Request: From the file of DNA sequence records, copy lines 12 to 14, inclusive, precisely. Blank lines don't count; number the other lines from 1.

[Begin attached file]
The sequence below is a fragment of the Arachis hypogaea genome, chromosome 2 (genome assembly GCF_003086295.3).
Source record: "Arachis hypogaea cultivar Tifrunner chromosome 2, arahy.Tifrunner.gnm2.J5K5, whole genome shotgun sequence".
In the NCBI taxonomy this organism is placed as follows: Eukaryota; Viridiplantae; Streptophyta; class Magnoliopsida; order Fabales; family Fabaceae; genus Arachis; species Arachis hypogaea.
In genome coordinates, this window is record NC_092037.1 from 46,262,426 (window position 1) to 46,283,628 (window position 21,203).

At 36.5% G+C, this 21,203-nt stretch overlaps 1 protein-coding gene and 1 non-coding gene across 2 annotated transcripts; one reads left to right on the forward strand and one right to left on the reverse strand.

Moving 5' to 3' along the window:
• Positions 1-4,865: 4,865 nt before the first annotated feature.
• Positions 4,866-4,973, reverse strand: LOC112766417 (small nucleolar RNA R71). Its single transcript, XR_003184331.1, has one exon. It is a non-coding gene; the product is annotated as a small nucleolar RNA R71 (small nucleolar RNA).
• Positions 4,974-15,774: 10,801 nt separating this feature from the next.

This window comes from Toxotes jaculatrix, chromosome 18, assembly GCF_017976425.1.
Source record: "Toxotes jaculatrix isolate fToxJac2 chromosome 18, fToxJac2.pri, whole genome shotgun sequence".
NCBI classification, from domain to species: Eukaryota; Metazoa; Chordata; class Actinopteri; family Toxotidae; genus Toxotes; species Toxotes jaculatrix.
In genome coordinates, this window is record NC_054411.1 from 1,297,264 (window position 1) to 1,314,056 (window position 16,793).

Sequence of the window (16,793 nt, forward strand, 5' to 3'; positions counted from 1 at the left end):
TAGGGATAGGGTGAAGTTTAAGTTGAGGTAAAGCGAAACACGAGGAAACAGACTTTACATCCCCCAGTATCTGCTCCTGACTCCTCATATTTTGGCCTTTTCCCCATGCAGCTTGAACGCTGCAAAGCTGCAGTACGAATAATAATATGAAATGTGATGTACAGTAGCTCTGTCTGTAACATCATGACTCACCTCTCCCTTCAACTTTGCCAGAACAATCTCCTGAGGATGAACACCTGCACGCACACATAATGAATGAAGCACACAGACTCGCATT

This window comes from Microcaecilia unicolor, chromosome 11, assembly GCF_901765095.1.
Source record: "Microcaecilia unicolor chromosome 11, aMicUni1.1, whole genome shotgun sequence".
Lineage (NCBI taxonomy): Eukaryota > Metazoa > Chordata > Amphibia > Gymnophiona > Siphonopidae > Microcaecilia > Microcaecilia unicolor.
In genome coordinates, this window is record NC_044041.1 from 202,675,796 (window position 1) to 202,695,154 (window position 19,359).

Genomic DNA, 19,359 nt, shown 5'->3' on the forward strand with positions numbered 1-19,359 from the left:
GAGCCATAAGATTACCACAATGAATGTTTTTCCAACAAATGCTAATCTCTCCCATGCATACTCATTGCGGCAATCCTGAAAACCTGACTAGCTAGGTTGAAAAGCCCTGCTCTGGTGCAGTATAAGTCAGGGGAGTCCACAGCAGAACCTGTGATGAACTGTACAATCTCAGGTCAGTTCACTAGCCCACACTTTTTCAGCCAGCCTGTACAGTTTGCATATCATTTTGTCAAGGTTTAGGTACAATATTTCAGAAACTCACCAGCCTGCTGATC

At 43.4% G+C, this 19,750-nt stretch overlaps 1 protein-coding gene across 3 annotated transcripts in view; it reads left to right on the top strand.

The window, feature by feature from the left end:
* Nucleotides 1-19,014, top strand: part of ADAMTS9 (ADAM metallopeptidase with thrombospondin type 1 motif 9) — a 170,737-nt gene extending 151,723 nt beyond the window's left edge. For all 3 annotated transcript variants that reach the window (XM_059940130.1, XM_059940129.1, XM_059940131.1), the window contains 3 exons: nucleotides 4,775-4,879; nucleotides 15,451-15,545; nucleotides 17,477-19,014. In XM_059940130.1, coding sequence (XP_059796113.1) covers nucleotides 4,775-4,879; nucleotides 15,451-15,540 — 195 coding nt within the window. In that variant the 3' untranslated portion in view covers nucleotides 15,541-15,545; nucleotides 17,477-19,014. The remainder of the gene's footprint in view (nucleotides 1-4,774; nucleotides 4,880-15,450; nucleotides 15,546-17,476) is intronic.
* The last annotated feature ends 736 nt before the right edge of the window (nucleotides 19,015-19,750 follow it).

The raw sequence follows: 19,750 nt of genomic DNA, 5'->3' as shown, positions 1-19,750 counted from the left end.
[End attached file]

NCBI classification, from domain to species: Eukaryota; Metazoa; Chordata; class Actinopteri; family Toxotidae; genus Toxotes; species Toxotes jaculatrix.
In genome coordinates, this window is record NC_054411.1 from 1,297,264 (window position 1) to 1,314,056 (window position 16,793).

Sequence of the window (16,793 nt, forward strand, 5' to 3'; positions counted from 1 at the left end):